we can do normally in arithmetics, i.e. \\(a - b = a + \left(-b\right)\\) that can be translated
as \\( a - b = a + \hbox{two}(b) = a + \hbox{one}(b) + 1\\).
The only thing not obvious is the carry flag: if you take for example the case where we subtract
zero with itself, we obtain a carry although we shouldn't have it in a normal calculation.
### Multiplication
Multiplication is straightforward as well, I mean, there are operations from a processor that
implement that;
$$
\eqalign{
\hbox{max}_u(N)\cdot\hbox{max}_u(N) &= \left(2^N - 1\right)\cdot\left(2^N - 1\right) \cr
&= 2^{2N} - 2\cdot2^N + 1 \cr
&= 2^{2N} - 2^{N + 1} + 1 \cr
&= 2^{2N} - 1 + 1 - 2^{N + 1} + 1 \cr
&= \hbox{max}_u(2N) - 2^{N + 1} + 2\cr
&= \hbox{max}_u(2N) - \left(2^{N + 1} - 2\right)\cr
&= \hbox{max}_u(2N) - 2\cdot\left(2^{N} - 1\right)\cr
&= \hbox{max}_u(2N) - 2\cdot\hbox{max}_u(N)\cr
}
$$
so we can contain a result for sure if we use two registers for the destination (like the ``x86`` does
with the ``mul`` operation).
If we take two 4-bit number and we multiply them together we obtain as maximum result \\(15\cdot15 = 225\\)
### Division
This operation is straightforward as well, the only consideration to add is that
here we are handling fixed precision (integer) numbers and in the general case
dividing two integers can result in not integer numbers.
To clarify the point we need some terminology
$$
{\hbox{dividend}\over\hbox{divisor}} \rightarrow \hbox{dividend} = \hbox{quotient}\times\hbox{divisor} + \hbox{remainder}
$$
Since we cannot divide with numbers less than one (generally dividing by zero raise an exception)
this means that the quotient cannot be greater than the dividend, so a register can contain all
the possible results; moreover, usually another register is used to store the remainder of the
operation (that can be seen as the result of the \\(\mod \hbox{divisor}\\) operation).
Note that to use division, the following condition MUST apply ([source](https://blog.regehr.org/archives/213))
```c
(b != 0) && (!((a == INT32_MIN) && (b == -1)))
```
in particular, on ``x86`` this leads to the raising of a ``SIGFPE`` signal.
### Sign extension
In certain cases could be necessary to do operations between numbers having a different
number of bits; if these numbers are unsigned it's not big deal, but if instead we having
signed ones we have to **sign extend** i.e. to complete the bits of the extended number
with all ``1``s.
Let me make an example: if we have a 8-bit register with the decimal value \\(-16\\),
its representation with two's complement will be ``0xef``; now, if we want to put this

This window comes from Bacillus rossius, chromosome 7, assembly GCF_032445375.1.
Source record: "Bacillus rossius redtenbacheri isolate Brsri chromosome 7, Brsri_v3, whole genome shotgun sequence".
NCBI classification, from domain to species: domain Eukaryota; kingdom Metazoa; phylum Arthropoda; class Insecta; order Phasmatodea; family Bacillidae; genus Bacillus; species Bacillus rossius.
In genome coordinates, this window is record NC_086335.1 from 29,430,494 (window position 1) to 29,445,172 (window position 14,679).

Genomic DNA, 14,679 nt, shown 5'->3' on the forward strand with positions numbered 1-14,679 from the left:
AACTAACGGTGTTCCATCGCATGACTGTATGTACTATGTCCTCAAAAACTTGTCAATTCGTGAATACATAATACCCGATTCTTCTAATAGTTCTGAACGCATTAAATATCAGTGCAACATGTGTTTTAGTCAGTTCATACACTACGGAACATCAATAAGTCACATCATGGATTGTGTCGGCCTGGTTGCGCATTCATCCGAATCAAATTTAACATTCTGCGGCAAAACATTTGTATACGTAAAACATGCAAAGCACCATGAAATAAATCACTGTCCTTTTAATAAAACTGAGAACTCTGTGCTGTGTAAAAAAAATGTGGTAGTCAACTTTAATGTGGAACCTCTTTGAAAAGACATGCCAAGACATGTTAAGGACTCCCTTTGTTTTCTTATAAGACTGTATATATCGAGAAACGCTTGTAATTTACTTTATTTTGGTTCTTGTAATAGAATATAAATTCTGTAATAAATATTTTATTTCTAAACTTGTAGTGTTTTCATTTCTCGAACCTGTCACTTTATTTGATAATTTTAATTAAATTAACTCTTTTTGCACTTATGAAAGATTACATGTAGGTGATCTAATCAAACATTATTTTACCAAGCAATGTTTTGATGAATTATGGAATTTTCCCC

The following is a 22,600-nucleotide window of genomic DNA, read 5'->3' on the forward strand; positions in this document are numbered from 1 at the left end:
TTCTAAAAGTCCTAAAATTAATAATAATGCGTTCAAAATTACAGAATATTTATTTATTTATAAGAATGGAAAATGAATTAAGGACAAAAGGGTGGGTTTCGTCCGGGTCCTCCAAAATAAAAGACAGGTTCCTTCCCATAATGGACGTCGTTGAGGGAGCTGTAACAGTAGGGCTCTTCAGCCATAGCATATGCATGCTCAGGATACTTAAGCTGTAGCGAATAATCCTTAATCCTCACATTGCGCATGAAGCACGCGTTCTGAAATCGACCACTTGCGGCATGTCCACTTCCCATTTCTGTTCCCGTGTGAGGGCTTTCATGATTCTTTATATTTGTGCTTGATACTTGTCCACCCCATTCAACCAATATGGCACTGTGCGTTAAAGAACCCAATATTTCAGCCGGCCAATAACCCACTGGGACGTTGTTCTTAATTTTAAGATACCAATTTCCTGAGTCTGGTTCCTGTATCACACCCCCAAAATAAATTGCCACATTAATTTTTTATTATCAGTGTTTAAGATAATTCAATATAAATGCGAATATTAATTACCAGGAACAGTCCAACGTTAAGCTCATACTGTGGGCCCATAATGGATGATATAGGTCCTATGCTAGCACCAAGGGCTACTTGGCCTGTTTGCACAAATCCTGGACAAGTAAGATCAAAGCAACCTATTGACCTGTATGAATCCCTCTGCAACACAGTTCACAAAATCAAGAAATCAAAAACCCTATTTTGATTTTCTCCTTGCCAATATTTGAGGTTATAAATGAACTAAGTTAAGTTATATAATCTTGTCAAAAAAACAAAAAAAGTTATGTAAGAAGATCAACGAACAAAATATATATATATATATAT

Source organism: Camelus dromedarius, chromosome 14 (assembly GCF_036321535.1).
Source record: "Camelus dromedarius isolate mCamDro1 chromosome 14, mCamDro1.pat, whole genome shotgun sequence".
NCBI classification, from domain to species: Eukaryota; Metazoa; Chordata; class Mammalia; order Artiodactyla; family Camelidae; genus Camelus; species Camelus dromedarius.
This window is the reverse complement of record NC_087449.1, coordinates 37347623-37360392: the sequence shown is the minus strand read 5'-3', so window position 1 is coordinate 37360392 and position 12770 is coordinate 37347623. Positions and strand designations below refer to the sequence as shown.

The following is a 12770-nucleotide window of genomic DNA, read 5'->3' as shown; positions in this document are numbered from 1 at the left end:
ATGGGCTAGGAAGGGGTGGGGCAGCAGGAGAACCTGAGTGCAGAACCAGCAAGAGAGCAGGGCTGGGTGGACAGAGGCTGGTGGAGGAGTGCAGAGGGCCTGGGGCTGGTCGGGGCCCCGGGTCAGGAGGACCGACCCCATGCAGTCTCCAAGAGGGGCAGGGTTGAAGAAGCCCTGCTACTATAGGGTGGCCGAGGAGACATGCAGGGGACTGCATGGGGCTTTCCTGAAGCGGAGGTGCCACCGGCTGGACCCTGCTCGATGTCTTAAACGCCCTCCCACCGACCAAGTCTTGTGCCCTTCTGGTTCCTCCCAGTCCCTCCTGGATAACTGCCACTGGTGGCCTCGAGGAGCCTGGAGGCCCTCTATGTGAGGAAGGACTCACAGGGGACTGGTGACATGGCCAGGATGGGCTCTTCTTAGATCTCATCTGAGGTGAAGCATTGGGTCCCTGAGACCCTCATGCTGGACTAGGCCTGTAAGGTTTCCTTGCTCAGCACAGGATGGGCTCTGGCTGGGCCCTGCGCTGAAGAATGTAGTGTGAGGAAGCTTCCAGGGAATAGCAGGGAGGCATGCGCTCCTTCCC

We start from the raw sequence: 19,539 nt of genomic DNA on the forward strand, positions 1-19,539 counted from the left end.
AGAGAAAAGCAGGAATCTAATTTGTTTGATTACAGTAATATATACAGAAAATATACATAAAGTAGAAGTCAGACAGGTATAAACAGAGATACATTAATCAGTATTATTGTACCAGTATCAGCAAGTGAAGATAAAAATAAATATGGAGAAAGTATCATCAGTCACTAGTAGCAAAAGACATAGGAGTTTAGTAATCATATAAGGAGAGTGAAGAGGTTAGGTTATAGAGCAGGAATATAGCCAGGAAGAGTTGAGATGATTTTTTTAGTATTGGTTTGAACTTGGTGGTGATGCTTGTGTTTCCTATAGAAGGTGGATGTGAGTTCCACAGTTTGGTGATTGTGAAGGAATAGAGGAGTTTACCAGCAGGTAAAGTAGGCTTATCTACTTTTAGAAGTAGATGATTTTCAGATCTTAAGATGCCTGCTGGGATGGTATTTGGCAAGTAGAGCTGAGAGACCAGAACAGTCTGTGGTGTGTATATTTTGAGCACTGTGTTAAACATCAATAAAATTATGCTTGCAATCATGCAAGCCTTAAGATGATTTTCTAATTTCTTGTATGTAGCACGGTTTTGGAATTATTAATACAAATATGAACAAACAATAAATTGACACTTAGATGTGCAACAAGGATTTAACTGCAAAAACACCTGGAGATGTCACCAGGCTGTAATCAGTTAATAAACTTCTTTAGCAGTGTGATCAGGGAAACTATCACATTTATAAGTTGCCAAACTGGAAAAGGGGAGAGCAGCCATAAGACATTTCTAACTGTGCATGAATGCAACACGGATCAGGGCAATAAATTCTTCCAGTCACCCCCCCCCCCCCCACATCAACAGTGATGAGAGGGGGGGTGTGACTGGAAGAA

value into a 16-bit register and represent the same number, we have to set as most significant
byte ``0xff``, i.e. ``0xffef``: this because of a nice property of binary numbers, namely
in our case we have the Mth bit used for the sign and suppose we have other \\(s\\) bits
$$
\eqalign{
-2^M + \sum_{i=s}^{M-1} 2^i + \sum_{i=0}^{s - 1} 2^i &= - 1 \cr
-2^M + \sum_{i=s}^{M - 1} 2^i &= \sum_{i=0}^{s - 1} 2^i - 1 \cr
-2^M + \sum_{i=s}^{M - 1} 2^i &= 2^{s} - 1
}
$$
$$
\eqalign{
\left(-2^N + 2^{N - 1} + 2^{N - 2} + \dots + 2^s\right) - \left(-2^s\right) &= -2^N + 2^{N - 1} + 2^{N - 2} + \dots + 2^s + 2^s \cr
&= -2^N + 2^{N - 1} + 2^{N - 2} + \dots + 2^s + \left[\left(\sum_{i = 0}^{s - 1}2^i\right) + 1\right] \cr
&= -2^N + 2^{N - 1} + 2^{N - 2} + \dots + 2^s + 2^{s - 1} + 2^{s - 2} + \dots + 2 + 2^0 + 1 \cr
&= -2^N + \sum_{i = 0}^{N - 1} 2^i + 1 \cr
&= -2^N + 2^N - 1 + 1 \cr
&= 0 \cr
}
$$
Some architectures have direct instructions to do that, like the [movxs](http://www.c-jump.com/CIS77/ASM/DataTypes/T77_0270_sext_example_movsx.htm) in x86, other instead
[use multiple operations to do the same](link://slug/reversing-avr-code#sign-extension)
## Flags
It's all fine and good but as already said, we have a limited number of bits
to represent numbers, so it's possible that some operations couldn't be done
correctly: for example, if you want to sum, in a 8bits-register ``0xff`` to
any other number, you can't fit the result in the register, you should have
one bit more; for this reason in a CPU you have also some flags (i.e. one-bit
values) usually contained in an unique register to indicate some particular
properties of the last arithmetic operation. Take in mind that [not all